In its glittering heyday, before being torn apart by civil war, Beirut was known as the Paris of the Middle East. Along its broad boulevards, seaside corniche, and historic souks existed a wealth of convivial sidewalk cafes, some serving Lebanese cuisine, some specializing in seafood, and still others outright French in outlook – reminding us that the country was once a colony of France. Named after Lebanon's signature spice mixture, Au Za'atar attempts to encompass the full range of typical restaurant food found during Beirut's golden age, styling itself an "Arabian French bistro."
Divided into three seating areas plus a handful of outdoor tables that run along Avenue A then turn the corner onto 12th Street, the décor might best be described as warehouse rustic – with bare brick and wood-paneled walls, a bar of salvaged timber and marble, plus cobbled-together tables at two heights. The prime decorative motif: wooden shipping flats of the kind favored by the trucking industry, serving as room dividers, wine shelves, and light bulb baffles. It makes the place look a little too much like your first college apartment.
The menu is ambitious, encompassing 69 selections in 13 menu categories, with recipes from France, North Africa, and the Middle East sprinkled throughout. The homely little appetizing dishes known as mezze often show particular flair. One of the best arrives unbidden, and free of charge: a wooden tray of pitas dusted with the namesake za'atar, a combo of sesame seeds, crushed red sumac pods, and dried Levantine herbs. How the fragrance rises up when the warm bread hits the table! Alongside comes a saucer of labne, a thickened yogurt flooded with green olive oil. You could happily make a meal of just za'atar bread and labne.
And you've probably never tasted better babaganoush ($7). Light and fluffy, it flaunts a smoky aftertaste. Lemon has been applied with a light hand. Usually made exclusively with dried favas, the bean stew called foul (pronounced "fool") adds chickpeas and navy beans to the usual recipe, which reeks pleasantly of funk. One of the most delicious things on the menu is arnabeet mekle ($7), an oil-moistened heap of fried, copper-colored cauliflower decorated with fronds of flat-leaf parsley, making what might be a dull side vegetable sing. There are some misses among the mezze, too, including little triangular spinach pies hard as rocks, and stuffed grape leaves that unravel like a cheap sweater as they bounce onto the table.
Often spoken of as the national dish of Lebanon, kebbe kras is a pair of cracked-wheat shells enfolding a plain ground-beef filling. I might have been satisfied with Au Za'atar's, except I'd recently eaten the ones at Bar Bolonat, which are more delicate and flavorful. The real gem in the meat-bearing mezze department is kibbe naya ($10), a tartare of raw lamb macerated with spices and served with three accompaniments: olive oil, the fiery paste called harissa, and toum – a fluffy white substance doubtlessly inspired by French aioli. But while the toum you get in the city's Lebanese mainstays like Cedars Meat House (Astoria) and Al Salam (Bay Ridge) burns your lips with garlic, Au Za'atar's is sadly bland. When it comes to raw garlic, who wants subtlety? Nevertheless, kibbe naya constitutes one of the East Village's best tartares, and well worth ordering.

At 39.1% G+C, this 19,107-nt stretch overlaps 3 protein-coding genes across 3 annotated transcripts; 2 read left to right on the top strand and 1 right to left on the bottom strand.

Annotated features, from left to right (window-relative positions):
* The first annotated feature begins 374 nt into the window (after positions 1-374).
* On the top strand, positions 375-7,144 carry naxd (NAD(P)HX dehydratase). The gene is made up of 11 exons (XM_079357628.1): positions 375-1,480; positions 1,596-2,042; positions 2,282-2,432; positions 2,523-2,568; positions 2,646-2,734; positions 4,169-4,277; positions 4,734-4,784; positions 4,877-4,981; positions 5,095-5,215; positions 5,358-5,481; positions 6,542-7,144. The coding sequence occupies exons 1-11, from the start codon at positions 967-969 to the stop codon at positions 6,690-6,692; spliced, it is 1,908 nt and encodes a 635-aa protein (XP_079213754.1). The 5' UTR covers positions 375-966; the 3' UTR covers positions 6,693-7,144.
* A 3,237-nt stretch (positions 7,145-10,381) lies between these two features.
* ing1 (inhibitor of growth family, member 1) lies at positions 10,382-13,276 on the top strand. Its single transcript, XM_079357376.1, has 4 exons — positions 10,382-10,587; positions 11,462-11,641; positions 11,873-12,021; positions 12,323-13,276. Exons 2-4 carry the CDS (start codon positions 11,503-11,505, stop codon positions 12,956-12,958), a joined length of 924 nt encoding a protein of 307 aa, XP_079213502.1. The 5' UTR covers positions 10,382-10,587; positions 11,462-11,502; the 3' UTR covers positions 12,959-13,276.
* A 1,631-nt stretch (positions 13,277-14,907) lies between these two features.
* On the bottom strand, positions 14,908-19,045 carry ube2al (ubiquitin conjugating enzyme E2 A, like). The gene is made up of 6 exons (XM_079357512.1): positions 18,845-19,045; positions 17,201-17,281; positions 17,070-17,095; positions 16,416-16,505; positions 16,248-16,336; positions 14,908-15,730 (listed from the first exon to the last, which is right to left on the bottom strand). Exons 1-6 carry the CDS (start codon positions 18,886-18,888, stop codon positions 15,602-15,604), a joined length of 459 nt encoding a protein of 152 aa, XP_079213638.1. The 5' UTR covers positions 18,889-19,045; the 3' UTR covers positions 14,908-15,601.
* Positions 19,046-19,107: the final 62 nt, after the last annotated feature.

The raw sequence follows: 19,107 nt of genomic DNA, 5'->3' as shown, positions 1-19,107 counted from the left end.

Kibbe naya constitutes one of the East Village's best tartares, while couscous is unfailingly moist.
New York has a dearth of good North African restaurants, and couscous is the cuisine's most abused dish, dry as coarse sand blown by desert winds. Surprise! Au Za'atar's couscouses are unfailingly moist, and the one featuring three grilled lamb chops is, at $19, a very good deal. Another pleasant surprise is some of the French food. I was initially put off my feed by the frisee aux lardons ($13), which has few bacon lardons and lots of browned pita bits instead, seeming a little like bait-and-switch. Though quite beautiful with its two runny poached eggs plastered on top – the salad had no mustard vinaigrette to goose it up; in fact, no dressing at all. But the moules frites Dijonnaise ($16) swamped in white wine, mustard, and cream was totally on the money, with nice fries. And those same admirable fries came with steak au poivre ($18), a New York strip in green peppercorn sauce that was another of the menu's high points.
Ultimately, you may look at Au Za'atar's lengthy bill of fare and throw up your hands in indecision. Well, there is one ready escape valve from the pressure cooker of ordering. A set meal served family style is offered, representing a dependable selection of mezze and a heaping platter of fries and grilled meats –including merguez sausages, marinated chicken morsels, and lamb kebabs – plus a cubed vegetable salad, priced at $32 (for two) and $64 (for four).
That's a bargain compared with the other restaurants in the vicinity, which have been turning this stretch of Avenue A into a thriving restaurant row. (Funny, I remember it as a crack zone not that long ago.) These set meals are also a bargain compared with the rest of Au Za'atar's menu: Order one, share it with friends, and leave well-fed. Yes, most of the adventuresome dishes are lacking, but what do you want, adventure or dependable food?
Email Robert Sietsema at email@example.com and follow him @robertsietsema.
Photography: Daniel Krieger